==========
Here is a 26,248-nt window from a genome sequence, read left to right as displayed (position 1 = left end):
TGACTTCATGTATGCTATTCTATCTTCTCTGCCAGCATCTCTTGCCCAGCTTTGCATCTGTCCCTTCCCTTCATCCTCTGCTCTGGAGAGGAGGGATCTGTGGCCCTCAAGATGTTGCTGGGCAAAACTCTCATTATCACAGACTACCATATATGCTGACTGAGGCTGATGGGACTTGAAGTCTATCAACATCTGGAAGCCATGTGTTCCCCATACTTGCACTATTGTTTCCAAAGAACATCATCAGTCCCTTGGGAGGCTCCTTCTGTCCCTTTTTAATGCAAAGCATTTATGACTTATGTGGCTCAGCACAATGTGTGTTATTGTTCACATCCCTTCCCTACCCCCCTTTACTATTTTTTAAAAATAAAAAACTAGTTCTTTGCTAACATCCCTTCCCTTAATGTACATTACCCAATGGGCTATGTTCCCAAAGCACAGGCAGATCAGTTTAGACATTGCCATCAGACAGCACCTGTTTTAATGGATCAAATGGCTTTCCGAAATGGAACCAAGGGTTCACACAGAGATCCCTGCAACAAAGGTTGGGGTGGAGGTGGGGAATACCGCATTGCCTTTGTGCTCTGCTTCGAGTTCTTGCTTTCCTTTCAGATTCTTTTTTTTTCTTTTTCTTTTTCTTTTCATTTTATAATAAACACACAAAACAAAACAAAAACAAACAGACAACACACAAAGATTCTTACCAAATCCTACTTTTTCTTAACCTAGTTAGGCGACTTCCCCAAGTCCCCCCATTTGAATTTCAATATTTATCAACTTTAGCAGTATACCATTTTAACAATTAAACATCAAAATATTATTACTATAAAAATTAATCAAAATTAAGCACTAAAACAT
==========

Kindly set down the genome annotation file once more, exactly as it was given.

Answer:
Here is a 26,248-nt window from a genome sequence, read left to right as displayed (position 1 = left end):
TGACTTCATGTATGCTATTCTATCTTCTCTGCCAGCATCTCTTGCCCAGCTTTGCATCTGTCCCTTCCCTTCATCCTCTGCTCTGGAGAGGAGGGATCTGTGGCCCTCAAGATGTTGCTGGGCAAAACTCTCATTATCACAGACTACCATATATGCTGACTGAGGCTGATGGGACTTGAAGTCTATCAACATCTGGAAGCCATGTGTTCCCCATACTTGCACTATTGTTTCCAAAGAACATCATCAGTCCCTTGGGAGGCTCCTTCTGTCCCTTTTTAATGCAAAGCATTTATGACTTATGTGGCTCAGCACAATGTGTGTTATTGTTCACATCCCTTCCCTACCCCCCTTTACTATTTTTTAAAAATAAAAAACTAGTTCTTTGCTAACATCCCTTCCCTTAATGTACATTACCCAATGGGCTATGTTCCCAAAGCACAGGCAGATCAGTTTAGACATTGCCATCAGACAGCACCTGTTTTAATGGATCAAATGGCTTTCCGAAATGGAACCAAGGGTTCACACAGAGATCCCTGCAACAAAGGTTGGGGTGGAGGTGGGGAATACCGCATTGCCTTTGTGCTCTGCTTCGAGTTCTTGCTTTCCTTTCAGATTCTTTTTTTTTCTTTTTCTTTTTCTTTTCATTTTATAATAAACACACAAAACAAAACAAAAACAAACAGACAACACACAAAGATTCTTACCAAATCCTACTTTTTCTTAACCTAGTTAGGCGACTTCCCCAAGTCCCCCCATTTGAATTTCAATATTTATCAACTTTAGCAGTATACCATTTTAACAATTAAACATCAAAATATTATTACTATAAAAATTAATCAAAATTAAGCACTAAAACAT